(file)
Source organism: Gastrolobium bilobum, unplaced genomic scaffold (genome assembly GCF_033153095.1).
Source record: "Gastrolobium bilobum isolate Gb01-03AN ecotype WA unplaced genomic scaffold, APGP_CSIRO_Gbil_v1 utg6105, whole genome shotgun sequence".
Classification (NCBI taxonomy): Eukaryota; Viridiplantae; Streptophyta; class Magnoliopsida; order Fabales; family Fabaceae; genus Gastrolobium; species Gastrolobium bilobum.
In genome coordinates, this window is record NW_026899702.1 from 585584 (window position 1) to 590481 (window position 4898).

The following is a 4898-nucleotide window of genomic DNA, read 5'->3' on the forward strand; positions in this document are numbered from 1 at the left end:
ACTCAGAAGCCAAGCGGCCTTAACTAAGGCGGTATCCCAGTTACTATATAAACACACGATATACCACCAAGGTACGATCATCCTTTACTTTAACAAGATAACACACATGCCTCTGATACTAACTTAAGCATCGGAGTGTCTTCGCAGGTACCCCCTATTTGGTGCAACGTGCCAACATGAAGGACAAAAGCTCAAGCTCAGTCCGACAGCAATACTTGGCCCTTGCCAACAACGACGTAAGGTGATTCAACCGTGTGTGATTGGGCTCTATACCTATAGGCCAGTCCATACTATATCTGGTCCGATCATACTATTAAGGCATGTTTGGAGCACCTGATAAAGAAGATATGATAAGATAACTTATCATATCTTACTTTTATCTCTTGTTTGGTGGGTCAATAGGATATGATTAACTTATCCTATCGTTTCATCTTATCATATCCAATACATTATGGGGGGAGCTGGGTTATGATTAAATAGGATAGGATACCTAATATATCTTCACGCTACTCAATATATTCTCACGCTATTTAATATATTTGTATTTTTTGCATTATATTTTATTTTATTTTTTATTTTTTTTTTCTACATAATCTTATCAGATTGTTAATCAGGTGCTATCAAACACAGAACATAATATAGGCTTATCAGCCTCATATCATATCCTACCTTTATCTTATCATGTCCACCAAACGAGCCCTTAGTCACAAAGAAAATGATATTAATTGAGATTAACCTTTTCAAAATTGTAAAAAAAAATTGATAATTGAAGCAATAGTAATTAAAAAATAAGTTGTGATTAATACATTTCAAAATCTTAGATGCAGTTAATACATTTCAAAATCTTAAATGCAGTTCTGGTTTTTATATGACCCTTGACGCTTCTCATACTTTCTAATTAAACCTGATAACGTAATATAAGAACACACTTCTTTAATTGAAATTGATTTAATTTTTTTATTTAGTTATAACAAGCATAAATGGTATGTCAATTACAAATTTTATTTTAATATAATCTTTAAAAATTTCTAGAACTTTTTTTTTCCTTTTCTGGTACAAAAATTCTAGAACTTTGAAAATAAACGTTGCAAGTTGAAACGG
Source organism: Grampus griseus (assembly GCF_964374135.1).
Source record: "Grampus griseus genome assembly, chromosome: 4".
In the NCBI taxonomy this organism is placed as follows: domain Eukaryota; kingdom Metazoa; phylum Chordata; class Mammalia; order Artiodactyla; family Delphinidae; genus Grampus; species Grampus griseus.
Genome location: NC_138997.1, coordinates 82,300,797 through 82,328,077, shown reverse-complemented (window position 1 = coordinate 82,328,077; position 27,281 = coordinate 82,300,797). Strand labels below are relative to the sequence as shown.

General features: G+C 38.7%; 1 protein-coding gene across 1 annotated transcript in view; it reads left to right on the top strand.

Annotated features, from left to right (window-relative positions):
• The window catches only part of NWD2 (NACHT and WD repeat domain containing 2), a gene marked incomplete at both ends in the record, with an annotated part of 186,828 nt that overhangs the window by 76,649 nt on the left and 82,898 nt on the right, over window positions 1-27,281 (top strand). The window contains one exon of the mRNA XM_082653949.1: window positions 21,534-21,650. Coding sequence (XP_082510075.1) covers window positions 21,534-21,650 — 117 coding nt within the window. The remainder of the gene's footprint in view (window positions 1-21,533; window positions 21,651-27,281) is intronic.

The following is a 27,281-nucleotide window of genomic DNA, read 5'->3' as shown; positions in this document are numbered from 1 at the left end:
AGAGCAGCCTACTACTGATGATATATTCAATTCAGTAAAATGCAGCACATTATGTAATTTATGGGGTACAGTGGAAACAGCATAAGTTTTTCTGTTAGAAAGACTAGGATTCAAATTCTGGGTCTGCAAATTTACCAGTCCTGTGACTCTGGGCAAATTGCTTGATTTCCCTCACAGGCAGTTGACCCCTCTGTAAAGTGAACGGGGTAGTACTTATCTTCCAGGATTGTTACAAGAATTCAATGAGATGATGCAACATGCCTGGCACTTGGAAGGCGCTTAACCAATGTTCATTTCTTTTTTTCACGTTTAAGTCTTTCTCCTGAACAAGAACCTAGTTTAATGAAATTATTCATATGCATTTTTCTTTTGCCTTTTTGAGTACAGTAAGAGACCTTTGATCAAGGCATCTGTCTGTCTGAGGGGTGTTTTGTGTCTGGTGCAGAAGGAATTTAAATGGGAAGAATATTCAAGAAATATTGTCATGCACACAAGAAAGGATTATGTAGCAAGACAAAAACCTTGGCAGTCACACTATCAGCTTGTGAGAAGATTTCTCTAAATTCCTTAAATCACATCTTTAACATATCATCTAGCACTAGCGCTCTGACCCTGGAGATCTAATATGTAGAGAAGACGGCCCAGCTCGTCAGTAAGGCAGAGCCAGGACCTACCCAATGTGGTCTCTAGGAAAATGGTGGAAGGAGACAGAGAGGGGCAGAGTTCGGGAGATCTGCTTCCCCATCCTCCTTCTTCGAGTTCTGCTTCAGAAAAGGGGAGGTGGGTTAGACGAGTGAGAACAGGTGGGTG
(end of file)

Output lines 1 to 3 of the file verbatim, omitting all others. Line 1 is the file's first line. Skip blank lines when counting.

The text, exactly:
Source organism: Gastrolobium bilobum, unplaced genomic scaffold (genome assembly GCF_033153095.1).
Source record: "Gastrolobium bilobum isolate Gb01-03AN ecotype WA unplaced genomic scaffold, APGP_CSIRO_Gbil_v1 utg6105, whole genome shotgun sequence".
Classification (NCBI taxonomy): Eukaryota; Viridiplantae; Streptophyta; class Magnoliopsida; order Fabales; family Fabaceae; genus Gastrolobium; species Gastrolobium bilobum.